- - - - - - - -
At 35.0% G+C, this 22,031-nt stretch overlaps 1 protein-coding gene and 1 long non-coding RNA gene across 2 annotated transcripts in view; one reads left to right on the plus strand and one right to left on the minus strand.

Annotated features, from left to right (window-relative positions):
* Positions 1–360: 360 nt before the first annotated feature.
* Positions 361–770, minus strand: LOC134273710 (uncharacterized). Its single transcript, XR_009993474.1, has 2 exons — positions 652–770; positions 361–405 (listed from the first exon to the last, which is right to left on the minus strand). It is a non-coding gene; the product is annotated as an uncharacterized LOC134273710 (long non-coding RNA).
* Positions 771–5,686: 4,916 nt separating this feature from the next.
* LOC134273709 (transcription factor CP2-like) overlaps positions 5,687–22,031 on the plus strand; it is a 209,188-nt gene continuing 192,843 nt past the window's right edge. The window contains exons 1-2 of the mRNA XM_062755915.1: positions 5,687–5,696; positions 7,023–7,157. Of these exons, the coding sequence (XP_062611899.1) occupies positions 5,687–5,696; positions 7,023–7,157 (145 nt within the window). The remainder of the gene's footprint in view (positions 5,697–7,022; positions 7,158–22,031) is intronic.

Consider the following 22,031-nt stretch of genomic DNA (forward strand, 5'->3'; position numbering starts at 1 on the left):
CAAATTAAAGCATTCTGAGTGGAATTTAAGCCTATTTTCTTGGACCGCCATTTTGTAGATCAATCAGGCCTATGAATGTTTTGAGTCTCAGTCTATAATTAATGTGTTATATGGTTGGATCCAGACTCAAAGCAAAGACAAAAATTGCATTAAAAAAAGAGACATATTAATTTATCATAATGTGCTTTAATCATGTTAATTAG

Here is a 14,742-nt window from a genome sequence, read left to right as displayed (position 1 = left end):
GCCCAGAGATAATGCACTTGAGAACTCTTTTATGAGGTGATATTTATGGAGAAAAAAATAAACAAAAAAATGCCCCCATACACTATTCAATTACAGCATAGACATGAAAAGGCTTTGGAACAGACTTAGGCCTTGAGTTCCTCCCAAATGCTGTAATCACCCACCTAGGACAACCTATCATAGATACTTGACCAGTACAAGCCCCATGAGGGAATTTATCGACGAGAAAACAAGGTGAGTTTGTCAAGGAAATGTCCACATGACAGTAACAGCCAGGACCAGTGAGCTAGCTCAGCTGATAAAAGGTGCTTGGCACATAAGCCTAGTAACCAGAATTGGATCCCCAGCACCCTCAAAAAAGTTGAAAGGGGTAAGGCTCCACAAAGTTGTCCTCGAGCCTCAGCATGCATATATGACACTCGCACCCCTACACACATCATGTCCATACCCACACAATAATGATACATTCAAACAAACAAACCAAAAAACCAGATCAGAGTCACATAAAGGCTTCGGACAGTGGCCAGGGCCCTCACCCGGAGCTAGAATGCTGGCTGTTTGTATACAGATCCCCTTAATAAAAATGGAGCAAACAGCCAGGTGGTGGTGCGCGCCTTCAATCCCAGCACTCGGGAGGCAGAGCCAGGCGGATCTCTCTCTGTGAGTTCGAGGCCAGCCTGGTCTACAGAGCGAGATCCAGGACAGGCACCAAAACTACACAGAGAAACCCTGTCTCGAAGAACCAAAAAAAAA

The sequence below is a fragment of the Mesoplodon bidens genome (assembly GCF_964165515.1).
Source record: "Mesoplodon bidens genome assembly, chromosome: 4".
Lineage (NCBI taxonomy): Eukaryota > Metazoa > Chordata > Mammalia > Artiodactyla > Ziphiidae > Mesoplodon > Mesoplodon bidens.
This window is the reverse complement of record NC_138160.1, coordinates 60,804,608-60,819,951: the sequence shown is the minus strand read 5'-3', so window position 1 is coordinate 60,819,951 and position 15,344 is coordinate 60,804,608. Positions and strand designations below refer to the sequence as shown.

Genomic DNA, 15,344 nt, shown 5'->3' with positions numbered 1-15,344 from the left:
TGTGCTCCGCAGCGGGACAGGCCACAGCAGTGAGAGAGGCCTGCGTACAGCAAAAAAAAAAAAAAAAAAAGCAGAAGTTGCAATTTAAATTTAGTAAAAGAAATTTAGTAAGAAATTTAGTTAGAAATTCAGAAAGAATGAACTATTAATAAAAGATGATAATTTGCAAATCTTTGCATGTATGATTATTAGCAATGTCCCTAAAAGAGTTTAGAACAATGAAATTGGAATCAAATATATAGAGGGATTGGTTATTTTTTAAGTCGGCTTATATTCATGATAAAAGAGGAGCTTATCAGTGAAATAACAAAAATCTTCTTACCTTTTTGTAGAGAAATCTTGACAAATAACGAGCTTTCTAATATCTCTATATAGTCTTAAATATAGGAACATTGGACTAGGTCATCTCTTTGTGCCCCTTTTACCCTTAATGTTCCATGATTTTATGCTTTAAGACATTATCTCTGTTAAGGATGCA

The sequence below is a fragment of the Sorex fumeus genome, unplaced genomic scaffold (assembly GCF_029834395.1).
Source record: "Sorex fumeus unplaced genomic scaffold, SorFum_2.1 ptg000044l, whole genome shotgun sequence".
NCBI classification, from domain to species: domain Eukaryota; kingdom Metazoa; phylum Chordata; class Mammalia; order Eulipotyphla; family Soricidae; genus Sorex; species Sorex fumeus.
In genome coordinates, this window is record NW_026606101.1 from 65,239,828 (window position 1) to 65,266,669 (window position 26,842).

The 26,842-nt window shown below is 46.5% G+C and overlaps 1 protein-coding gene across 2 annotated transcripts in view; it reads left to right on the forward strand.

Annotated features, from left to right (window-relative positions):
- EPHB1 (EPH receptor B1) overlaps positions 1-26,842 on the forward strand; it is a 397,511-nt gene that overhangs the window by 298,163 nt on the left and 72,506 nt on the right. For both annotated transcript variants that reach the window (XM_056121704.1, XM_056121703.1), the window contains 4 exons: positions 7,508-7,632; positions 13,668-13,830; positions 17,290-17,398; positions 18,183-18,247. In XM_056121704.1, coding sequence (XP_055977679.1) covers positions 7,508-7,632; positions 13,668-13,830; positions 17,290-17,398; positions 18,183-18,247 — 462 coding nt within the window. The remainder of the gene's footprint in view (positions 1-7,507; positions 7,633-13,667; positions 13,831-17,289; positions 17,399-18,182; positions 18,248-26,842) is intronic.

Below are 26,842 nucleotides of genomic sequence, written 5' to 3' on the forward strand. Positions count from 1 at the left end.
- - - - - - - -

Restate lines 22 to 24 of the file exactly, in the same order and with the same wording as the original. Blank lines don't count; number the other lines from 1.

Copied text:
Annotated features, from left to right (window-relative positions):
- EPHB1 (EPH receptor B1) overlaps positions 1-26,842 on the forward strand; it is a 397,511-nt gene that overhangs the window by 298,163 nt on the left and 72,506 nt on the right. For both annotated transcript variants that reach the window (XM_056121704.1, XM_056121703.1), the window contains 4 exons: positions 7,508-7,632; positions 13,668-13,830; positions 17,290-17,398; positions 18,183-18,247. In XM_056121704.1, coding sequence (XP_055977679.1) covers positions 7,508-7,632; positions 13,668-13,830; positions 17,290-17,398; positions 18,183-18,247 — 462 coding nt within the window. The remainder of the gene's footprint in view (positions 1-7,507; positions 7,633-13,667; positions 13,831-17,289; positions 17,399-18,182; positions 18,248-26,842) is intronic.

Below are 26,842 nucleotides of genomic sequence, written 5' to 3' on the forward strand. Positions count from 1 at the left end.